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Monologue to dialogue: Web 2.0 for Writers

I wrote this piece for the Victorian Writer magazine last year as an introduction to web 2.0 for creative writers. Some of it has dated (to update it yourself: swap all Facebook references for Twitter, ignore all MySpace and yawn loudly at mentions of UGC, plus John Birmingham's new book has inspired a slew of new fanfic) but a student asked where they could find it so I thought it deserved a second life (whatever happened to Second Life?). NB. There'd be a few more additions to the top 5 (whittled down to top 4 with the disappearance of Sarsparilla) now - you'd be mad not to include Literary Minded or Max Barry's Machine Man plus a million others - but this was way back in the ancient history of last year...

Around the turn of the millennium the web looked in trouble. The information superhighway of the 1990s seemed to have led nowhere and content was largely re-hashed from print media and ‘brochureware’ and advertising cluttered the web.

Into this great web depression came the O’Reilly Group (famous for their Information Architecture for the World Wide Web better known as ‘the polar bear book’ for the bear padding across the front cover). In 2005 they began to talk about web 2.0, a rethink of how the web gets its content and how it can work. The key to this new thinking was user participation. Users didn’t just want to read the news, they also wanted to reply, parody, classify and make their own news. And now every web whiz kid and digital shaman is toting the idea of web 2.0.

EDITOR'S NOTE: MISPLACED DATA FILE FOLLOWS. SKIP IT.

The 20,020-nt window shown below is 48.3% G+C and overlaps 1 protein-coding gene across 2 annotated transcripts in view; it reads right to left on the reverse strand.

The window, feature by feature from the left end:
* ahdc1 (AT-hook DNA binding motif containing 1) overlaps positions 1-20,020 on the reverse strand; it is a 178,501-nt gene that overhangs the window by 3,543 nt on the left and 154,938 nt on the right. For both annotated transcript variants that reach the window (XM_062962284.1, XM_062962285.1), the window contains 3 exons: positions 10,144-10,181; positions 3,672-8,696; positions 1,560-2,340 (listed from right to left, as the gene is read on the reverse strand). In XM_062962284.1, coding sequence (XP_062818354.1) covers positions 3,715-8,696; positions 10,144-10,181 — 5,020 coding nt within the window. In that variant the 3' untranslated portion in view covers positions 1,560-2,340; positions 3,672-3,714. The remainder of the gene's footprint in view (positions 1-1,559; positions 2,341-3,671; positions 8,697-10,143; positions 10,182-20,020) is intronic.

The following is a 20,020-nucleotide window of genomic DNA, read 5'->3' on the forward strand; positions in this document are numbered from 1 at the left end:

Web 2.0 writers
For writers, web 2.0 promises to break them out of the safety of the lonely garret. Several writers are taking the plunge of posting their work online then getting feedback almost immediately. Wikipedia sniffs at fiction blogging calling it “small-scale fringe activity in the world of blogging”, but Australian authors like John Birmingham are big fans. As well as his personal blog he also gives fans of his work a run. The Mini-Burger publishes fan fiction based on Birmingham’s thrillers. This fan fiction throws in plot twists from Agent 86 to zombies and so far there’s more than a hundred pieces of fiction. And the author? He’s relishing his Mini-Burger and has organised two online festivals of fanfic.
It’s a challenge for writers to think of themselves not just as the creators of text, but the organisers of user generated content (UGC). With every reader able to comment and correct, some journalists are threatened, but it really means adapting to new skills. Are comments at the end of a news article really any different from letters to the editor? The major difference is the speed of responses and ease with which people can respond. If you make a mistake on the web, an amateur expert can call you on it almost immediately.
Blogs created citizen journalist, individuals who could report their stories using simple web publishing tools. One of the earliest was Salam Pax, the Baghdad blogger who reported from his home in Iraq about the occupation around him. He was so successful that his blog was made into a book and he received journalism assignments in the US and UK.

Tooling up for 2.0
It’s not just blogs. YouTube means anyone can upload a roughcut of their movie onto the web and MySpace creates a stage for bands and songwriters to showcase themselves to record companies (Arctic Monkeys and Lily Allen both built fans online). Writers can use these same tools, looking at creating their own low-budget film or putting fiction on a MySpace page.